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Immigrants Get the Job Done

A new exhibition at the Jewish Museum is celebrating the impact of Jewish designers on Britain

Designs on Britain, a new exhibition at the Jewish Museum, is displaying the work of 18 designers and artists who all have one thing in common: they were refugees fleeing Nazism from Germany, Austria and eastern Europe to find a new home and hub for their creativity in Britain.

These Jewish artists brought with them a completely new aesthetic, before unknown in the UK, a different sensibility influenced by the Bauhaus style and Modernism of inter-war Germany, an era of creative boom that was suddenly cut short by the rise of fascism and anti-Semitism. Offering them a sanctuary from prosecution, the UK profited substantially from their expertise, vitality and creativity enriching British culture. As British art collector Walter Cook put it: “Hitler shook the tree and England collected the apples.” The legacy of these Jewish designers is still very much visible today in a lot of everyday objects, posters and logos that we take for granted on London’s and Britain’s high streets and homes.

Bus stop flag, Schleger style with bronze frame, 1935 © TfL from the London Transport Museum collection. 

During the war, the British government embraced the value of design for mass communication and propaganda. Many of these propaganda posters were created by Jewish designers. Some of them, such as Arnold Rothholz and Frederick Henri Kay Henrion, had been initially interned on the Isle of Man since their German descent made them enemies first.
The Festival of Britain in 1951 was devised as an optimistic celebration, a chance to revitalise the nation after a devastating war, mark the end of a depressed era and look towards a brighter future. Although the Festival celebrated “an English-speaking, Christian nation”, a large number of Jewish designers were central to the Festival, from Misha Black co-ordinating the South Bank Exhibition to Abram Games designing the Festival’s logo. The Festival also served as a launching pad with the public just becoming aware of what design actually is. England still had a rather conservative, pre-war approach to design. What these foreign artists brought was seen as very fashionable and new, from Dorrit Dekk’s playful designs and sketches anticipating the 70s Beatles aesthetic to the NT logo of the National Theatre, still unchanged today, the logo of John Lewis or the packaging of Tate Lyle sugar.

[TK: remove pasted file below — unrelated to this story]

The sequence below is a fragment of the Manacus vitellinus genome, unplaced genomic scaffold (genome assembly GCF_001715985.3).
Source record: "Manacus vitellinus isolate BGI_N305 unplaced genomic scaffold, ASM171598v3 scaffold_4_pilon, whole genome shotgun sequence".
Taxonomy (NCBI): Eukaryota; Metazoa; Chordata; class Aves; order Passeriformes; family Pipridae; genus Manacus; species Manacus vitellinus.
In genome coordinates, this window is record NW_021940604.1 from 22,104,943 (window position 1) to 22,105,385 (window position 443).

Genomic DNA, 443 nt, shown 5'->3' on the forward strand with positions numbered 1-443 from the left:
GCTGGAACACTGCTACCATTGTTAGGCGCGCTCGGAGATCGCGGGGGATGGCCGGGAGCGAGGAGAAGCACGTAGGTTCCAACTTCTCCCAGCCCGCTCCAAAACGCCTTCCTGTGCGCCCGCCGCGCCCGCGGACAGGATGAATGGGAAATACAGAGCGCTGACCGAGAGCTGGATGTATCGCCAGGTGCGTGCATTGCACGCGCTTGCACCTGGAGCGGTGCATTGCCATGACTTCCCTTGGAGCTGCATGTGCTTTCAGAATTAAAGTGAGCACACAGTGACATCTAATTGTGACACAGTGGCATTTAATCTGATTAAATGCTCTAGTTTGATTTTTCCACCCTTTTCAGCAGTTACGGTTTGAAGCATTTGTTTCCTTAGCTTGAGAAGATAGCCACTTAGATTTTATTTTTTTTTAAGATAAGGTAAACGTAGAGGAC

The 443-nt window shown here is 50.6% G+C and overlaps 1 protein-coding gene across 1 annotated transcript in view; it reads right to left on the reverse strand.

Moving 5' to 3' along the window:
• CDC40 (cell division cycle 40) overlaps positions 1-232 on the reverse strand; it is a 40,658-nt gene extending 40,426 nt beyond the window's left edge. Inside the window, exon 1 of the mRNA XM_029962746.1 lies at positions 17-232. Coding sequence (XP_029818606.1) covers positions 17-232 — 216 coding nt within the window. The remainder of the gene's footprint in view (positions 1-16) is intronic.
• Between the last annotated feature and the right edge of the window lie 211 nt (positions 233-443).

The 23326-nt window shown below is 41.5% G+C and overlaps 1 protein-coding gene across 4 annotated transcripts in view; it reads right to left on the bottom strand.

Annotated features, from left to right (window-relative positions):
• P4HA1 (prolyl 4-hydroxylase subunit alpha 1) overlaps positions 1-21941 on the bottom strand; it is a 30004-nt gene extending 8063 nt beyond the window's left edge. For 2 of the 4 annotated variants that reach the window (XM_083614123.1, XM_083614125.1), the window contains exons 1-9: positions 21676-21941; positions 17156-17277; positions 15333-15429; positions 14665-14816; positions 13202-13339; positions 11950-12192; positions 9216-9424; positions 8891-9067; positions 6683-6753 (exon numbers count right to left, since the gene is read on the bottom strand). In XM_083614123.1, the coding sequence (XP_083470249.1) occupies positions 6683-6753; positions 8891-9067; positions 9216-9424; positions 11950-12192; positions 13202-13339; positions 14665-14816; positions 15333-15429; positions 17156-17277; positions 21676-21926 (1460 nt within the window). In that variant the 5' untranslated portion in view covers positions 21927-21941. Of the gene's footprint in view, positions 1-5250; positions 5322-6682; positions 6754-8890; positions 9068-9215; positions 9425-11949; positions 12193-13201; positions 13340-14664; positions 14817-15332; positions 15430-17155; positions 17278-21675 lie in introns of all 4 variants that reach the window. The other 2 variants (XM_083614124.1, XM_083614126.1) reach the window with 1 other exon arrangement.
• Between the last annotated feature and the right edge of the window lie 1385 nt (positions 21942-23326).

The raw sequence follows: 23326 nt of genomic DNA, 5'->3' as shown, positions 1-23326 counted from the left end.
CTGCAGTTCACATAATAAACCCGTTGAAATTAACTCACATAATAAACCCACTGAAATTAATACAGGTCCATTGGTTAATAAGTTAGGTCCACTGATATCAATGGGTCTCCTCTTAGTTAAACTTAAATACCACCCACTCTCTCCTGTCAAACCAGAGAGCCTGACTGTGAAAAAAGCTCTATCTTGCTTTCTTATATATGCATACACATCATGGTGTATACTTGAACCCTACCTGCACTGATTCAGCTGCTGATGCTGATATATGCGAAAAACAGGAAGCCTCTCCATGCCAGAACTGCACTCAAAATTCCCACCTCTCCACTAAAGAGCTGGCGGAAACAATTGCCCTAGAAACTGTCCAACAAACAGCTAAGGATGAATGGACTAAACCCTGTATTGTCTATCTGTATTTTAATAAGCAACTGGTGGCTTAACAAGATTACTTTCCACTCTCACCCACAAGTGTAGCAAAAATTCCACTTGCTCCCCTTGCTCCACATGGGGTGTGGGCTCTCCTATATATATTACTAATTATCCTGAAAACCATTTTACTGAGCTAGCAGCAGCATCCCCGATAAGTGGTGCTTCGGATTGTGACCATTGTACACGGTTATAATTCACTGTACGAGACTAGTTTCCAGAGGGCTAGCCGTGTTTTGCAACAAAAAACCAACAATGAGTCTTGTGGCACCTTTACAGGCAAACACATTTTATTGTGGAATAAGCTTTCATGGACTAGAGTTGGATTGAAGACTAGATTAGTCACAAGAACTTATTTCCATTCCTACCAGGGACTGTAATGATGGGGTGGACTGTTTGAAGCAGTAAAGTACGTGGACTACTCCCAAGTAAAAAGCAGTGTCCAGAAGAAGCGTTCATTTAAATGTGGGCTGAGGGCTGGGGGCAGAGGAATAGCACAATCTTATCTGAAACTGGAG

Bourdon Place street sign, designed by Misha Black, 1960s, © Jewish Museum London

When London Transport set about forging a coherent identity for its services, they commissioned some forward thinking designers to redefine the visual language of modern transport. The now iconic bar and circle design symbol on bus stops and the tube had been around in various forms since 1910 but German born Hans Schleger transformed it into the slick trademark design we now know, giving London transport a unified corporate identity. For the first time, the idea of branding and corporate image emerged. Hungarian textile designer Tibor Reich created patterns inspired by nature using new techniques, styles and colours for fabrics that were used for the seats and upholstery of the tube, the Southbank Festival Pavillion and the interior of the Concorde.
The entire aesthetic of the Victoria Line was conceived by Misha Black, head of the Design Research Unit, when it was constructed in the 1960s. Black commissioned other émigré artists for the tiled murals at each station inspired by its location: Hans Unger created the murals at Brixton and Green Park Station, Oxford Circus and Seven Sisters. Abram Games designed the mosaic swan at Stockwell. Black also is responsible for the black, white and red design of the street signs around Westminster City.

Penguin Books embraced design and corporate identity, commissioning not just Romek Marber’s graphic cover designs known as Marber Grid, but also typographers such as Hans Schmoller, Elizabeth Friedlander and Berthold Wolpe who designed the Elisabeth and the Albertus font. Considering how fashionable obsessing over the right font has become today, it is extraordinary to see the birth of packaging, advertising and corporate design in this exhibition. The Reimann School in Berlin, where many of the designers studied, was moved to London after closure by the Nazis and actually became England’s first commercial arts school.

Raleigh Chopper bicycle. The Chopper was originally designed by Tom Karen and launched in 1969. © Jewish Museum London

In the field of industrial design, Austrian born Tom Karen invented the three wheeled Bond Bug car and the Chopper bicycle, a symbol of 1970s childhood, whose straight frames and big handle were inspired by Formula 1 cars. His neat small portable Bush radio TR130 was the bestselling product of the 60s and is once again popular today for its retro look.
With discussions and opinions about refugees and immigration on everybody’s lips and TV screens, it is vital to consider how much this country has benefitted from foreign talent and how much their legacy has shaped our everyday life.
Designs on Britain is at the Jewish Museum till 15 April